This one is right up there with Bone Machine, I'm torn...but I think I like this one better. The first time I heard it was inside one of those used CD stores they used to have in San Diego which were later purchased by Wherehouse, which is on its way to extinction due to the MP3. There are few CD's on earth worth more than 10 bucks, but I would pay more than that...I would pay 12 dollars for this CD, and that's really saying something. I like almost every tune on here...I listened to it today. Best when mixed with Bacardi or Brandy Screwdrivers.
"yesterday is here"
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Format: Audio CD
First of all I would like to state that I love Tom Waits and have been listening to him non-stop for two months I own eleven of his CDs. The trilogy of Swordfishtrombones/Raindogs/Frank's Wild Years has been the hardest CDs for me to get into (Bone Machine was a natural). Alice is another difficult one. I think it is the carnival-barker-talking styles many of the songs incorporate. In defense of this work I must admit that the production and concept are very impressive. Some of Tom's best work is on this CD in particular "Hang on St. Christopher, Temptation, Yesterday is Here, Way Down in the Hole, Cold Cold Ground, and Train Song". Just a note Tom's vocals on "Train Song" are so stirring. You can hear the pain so clearly. He sounds like he is crying as he sings this song. For those people that have heard a little of Tom's work and think that Tom can't sing you need a hearing aid. His voice is extremely versatile and beautiful (listen to "On the Nickle"/Heartattack and Vine, "Kentucky Avenue" and "Blue Valentine"/Blue Valentine, "Tom's Traubert's Blues"/Small Change, "Come on up to the House"/Mule Variations as well as "Train Song" just to name a few. When I want to get really freaked out I listen to Closing Time and The Heart of Saturday Night. Love the CDs but wish he had changed his singing style prior to their release.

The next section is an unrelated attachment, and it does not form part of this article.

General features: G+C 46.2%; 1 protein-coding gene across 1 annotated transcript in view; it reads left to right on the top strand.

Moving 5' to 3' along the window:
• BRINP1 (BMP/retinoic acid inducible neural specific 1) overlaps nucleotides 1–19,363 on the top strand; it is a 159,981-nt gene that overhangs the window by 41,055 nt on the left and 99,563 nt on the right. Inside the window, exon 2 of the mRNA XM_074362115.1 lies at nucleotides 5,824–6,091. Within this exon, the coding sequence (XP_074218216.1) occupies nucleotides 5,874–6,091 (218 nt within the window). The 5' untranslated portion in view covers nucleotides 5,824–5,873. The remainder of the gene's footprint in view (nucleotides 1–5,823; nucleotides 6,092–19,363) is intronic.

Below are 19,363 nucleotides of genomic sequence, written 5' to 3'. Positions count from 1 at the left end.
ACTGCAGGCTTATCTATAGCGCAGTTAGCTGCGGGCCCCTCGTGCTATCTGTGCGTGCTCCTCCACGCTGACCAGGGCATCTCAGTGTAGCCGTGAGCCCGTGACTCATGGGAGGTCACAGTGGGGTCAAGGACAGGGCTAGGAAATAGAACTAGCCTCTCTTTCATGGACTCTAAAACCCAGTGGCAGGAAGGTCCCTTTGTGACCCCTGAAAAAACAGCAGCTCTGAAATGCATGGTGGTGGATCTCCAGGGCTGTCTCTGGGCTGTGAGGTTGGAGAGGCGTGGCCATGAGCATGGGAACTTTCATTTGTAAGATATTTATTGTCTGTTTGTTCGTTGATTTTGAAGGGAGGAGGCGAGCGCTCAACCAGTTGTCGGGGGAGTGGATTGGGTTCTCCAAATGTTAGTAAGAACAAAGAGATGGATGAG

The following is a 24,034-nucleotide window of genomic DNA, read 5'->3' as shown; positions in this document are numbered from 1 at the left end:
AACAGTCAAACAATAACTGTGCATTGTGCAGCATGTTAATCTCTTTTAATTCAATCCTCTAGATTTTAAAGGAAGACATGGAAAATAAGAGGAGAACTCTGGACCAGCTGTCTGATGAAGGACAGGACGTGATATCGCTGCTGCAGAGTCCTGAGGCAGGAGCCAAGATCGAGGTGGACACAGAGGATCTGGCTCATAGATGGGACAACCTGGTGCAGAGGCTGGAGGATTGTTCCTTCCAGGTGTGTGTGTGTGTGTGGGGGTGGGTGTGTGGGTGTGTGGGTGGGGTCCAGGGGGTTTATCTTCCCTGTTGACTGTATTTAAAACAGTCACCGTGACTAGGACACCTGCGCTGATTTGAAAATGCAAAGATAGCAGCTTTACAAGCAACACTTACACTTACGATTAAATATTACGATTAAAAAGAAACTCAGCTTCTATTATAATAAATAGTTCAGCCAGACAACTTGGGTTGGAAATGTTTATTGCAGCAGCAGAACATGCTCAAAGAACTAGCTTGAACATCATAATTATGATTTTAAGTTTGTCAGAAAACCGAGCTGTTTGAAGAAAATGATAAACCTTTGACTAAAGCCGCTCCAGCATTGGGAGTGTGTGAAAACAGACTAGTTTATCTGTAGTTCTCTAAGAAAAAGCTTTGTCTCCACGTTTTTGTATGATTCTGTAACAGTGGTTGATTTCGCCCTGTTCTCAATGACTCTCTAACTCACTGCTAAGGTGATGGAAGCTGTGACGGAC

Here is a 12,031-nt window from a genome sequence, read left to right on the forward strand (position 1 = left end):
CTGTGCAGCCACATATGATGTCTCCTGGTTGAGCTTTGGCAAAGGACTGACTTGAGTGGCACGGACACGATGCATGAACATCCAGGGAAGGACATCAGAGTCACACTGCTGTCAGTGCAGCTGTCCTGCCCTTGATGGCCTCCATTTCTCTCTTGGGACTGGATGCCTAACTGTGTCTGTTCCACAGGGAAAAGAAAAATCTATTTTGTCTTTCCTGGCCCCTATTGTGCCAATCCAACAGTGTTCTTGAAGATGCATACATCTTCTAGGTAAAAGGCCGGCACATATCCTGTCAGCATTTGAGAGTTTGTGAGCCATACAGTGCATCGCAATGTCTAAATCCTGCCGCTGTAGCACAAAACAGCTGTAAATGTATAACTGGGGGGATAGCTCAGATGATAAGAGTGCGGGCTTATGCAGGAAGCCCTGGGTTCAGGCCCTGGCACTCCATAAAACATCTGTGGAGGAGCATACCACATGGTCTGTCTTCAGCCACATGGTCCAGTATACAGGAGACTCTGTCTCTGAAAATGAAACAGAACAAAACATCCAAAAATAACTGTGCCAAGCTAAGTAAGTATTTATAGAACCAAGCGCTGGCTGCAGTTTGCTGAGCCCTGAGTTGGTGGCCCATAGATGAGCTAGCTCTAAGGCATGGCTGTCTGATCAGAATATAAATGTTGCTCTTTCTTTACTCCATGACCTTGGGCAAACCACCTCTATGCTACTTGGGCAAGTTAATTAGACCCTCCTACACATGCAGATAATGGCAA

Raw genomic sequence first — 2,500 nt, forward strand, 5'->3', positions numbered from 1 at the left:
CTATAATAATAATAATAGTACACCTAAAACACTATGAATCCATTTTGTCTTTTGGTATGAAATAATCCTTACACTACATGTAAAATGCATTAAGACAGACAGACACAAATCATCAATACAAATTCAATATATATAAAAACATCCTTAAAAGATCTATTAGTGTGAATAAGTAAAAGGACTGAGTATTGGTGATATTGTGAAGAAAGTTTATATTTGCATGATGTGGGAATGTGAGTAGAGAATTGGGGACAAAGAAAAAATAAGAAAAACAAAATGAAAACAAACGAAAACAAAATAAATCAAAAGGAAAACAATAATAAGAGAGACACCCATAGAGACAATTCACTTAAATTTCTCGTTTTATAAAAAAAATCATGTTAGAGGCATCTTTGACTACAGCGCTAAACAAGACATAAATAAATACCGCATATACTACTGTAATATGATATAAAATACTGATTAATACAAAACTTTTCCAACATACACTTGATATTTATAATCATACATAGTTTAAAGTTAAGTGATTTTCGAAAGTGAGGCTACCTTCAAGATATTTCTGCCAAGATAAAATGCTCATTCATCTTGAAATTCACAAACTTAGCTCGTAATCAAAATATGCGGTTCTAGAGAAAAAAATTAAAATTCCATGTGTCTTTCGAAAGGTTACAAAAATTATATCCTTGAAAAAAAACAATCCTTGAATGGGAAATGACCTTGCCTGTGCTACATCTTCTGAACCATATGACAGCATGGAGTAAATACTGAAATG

So in conclusion I would have to disagree with some of the reviewers that state that this should be a starting point in order to discover Tom's work. I think Blue Valentine, or Heartattack and Vine might be better. Of course you could start with Closing Time or Heart of Saturday Night but beware Tom blows these works out of the water with his later releases.
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By vidar on Dec 14 2002
Format: Audio CD
At the age of 20, I was introduced to the world of Tom Waits with this album. It remains one of my favourites of his.
FWY did get some lukewarm critical response at the time of it's release, and there are things to be aware of before you buy it. First, if you don't like Waits, you will most likely deteste this one. And if you like, or even love Tom Waits, this still could be more Waits than even you can handle.
You see, this is an album where Tom Waits sounds like himself, and no one else. It's predecessor, "Rain Dogs", did have some radio friendly material. On FWY however, there is nothing that Rod Stewart could have turned into a hit.
The album was recorded and released in the mid 1980's. Tom Waits' calendar however, must have frozen around the year of 1955. Elvis, Beatles, psychedelia, folk rock, punk/New Wave, name any category of pop and rock music, no matter how obscure. When listening to this album, it is like none of that had ever happened.
Of all the people working in the field of popular music, Waits most definetely has the strangest, most peculiar musical taste. His favourite band is Salvation Army. Even how much he detests (and I think he does!) the development of rock music from 1956 and on, he seems to have the deepest respect for it's roots, like blues, bluegrass and jazz. Mix this up with some warped, twisted version of a Weimar Republic cabaret, and Waits' musical landscape is set.
Waits was accused for sounding like a parody of himself on this album, and really, he is a bit over the top on some of the tracks. The fact that it's a concept album, telling the story of Frank, is the only way he can possibly get away with a song like "I'll take New York".
Sure, this music isn't for everyone. But if you're tired of mainstream music, and want to hear something completely different, very talented music, FWY is warmly recommended. If you can't appreciate it, then make like a hockeyplayer and get the PUCK outta here!